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Semiconductor Sales Data Point to ‘Signs of Life,’ Analysts Say

Ryan Vlastelica

(Bloomberg) -- The latest data on semiconductor sales is pointing to stabilization in the industry, suggesting that months of weakness and tepid demand could be nearing an end, analysts said on Monday.

According to the Semiconductor Industry Association, total monthly sales came in at $33 billion in May, up 7.1% from April. While the May data represented a year-over-year decline of 14.5%, it also represented a moderation from the 17.7% drop in April.

“While the industry is still working through a cycle, the y/y declines appear to be decelerating,” wrote Mitch Steves, an analyst at RBC Capital Markets. “Given that forecasts were cut during a period where sentiment was heavily negative, we think there is upside bias to the numbers expected for 2019/2020.”

The data comes at a time when analysts have been concerned about the prospects for the industry in the second half of the year, especially since the Philadelphia Semiconductor Index is within 7% of record levels. A number of companies, notably Broadcom Inc. and Micron Technology Inc., have issued cautious outlooks in recent weeks.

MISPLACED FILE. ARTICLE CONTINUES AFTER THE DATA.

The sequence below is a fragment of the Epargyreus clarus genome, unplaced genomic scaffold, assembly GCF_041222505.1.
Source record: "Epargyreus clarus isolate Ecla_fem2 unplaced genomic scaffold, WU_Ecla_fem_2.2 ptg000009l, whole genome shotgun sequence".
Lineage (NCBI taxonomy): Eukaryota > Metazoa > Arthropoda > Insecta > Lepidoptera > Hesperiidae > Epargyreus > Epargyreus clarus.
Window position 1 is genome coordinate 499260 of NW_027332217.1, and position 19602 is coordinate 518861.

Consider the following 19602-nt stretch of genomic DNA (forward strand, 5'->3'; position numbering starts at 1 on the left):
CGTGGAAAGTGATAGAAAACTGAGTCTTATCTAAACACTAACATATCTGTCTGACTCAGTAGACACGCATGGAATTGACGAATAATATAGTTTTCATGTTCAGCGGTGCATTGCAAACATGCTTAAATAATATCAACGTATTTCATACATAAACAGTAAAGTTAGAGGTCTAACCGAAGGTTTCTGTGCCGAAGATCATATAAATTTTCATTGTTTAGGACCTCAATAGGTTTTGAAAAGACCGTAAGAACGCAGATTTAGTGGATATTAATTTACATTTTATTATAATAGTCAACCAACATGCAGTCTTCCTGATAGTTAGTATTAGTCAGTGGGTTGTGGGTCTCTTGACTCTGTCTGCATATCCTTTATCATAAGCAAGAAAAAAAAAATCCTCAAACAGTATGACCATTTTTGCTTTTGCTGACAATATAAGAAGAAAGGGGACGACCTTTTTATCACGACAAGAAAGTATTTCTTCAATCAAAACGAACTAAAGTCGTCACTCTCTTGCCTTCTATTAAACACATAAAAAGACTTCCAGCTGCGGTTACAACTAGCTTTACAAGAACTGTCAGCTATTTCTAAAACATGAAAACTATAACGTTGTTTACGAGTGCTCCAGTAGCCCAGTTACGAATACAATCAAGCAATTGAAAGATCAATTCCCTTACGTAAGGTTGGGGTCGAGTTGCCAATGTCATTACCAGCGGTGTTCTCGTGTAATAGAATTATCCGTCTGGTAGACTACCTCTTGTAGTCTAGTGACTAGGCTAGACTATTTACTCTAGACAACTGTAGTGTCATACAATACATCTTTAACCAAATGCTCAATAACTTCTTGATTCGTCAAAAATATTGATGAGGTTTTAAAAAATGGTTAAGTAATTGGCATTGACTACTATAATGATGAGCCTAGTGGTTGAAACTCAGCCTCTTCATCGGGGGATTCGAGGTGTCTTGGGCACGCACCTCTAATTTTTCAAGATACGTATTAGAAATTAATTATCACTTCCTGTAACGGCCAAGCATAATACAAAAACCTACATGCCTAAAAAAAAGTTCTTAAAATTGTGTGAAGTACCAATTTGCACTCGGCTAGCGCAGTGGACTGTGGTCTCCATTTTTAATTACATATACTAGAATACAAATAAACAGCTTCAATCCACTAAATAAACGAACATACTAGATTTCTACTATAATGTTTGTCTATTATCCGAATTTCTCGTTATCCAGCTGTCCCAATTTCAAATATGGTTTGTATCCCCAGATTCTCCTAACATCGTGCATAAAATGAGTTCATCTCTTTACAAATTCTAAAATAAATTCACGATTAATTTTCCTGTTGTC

Morgan Stanley wrote that the data pointed to “some signs of life” after “an exceptionally weak April,” and noted that sales -- along with the product categories of micro, logic and memory chips -- came in ahead of its expectations. However, analyst Joseph Moore maintained his cautious view on the sector, seeing “very challenging industry conditions” despite the data.

The data was also above Citi’s estimate, according to analyst Christopher Danely, who raised his full-year semiconductor sales forecast to $413.3 billion from $408.2 billion. The outlook represents a full-year decline of 12%, compared with a previous view of down 13%.

The Philadelphia Semiconductor Index rose as much as 5% on Monday, though it last traded up 2% on the day. The day’s rally came as the U.S. and China declared a truce in their trade war over the weekend; President Donald Trump also said he would delay trade restrictions against Huawei Technologies Co., a major customer to a number of chipmakers.

To contact the reporter on this story: Ryan Vlastelica in New York at rvlastelica1@bloomberg.net

To contact the editors responsible for this story: Catherine Larkin at clarkin4@bloomberg.net, Steven Fromm, Morwenna Coniam

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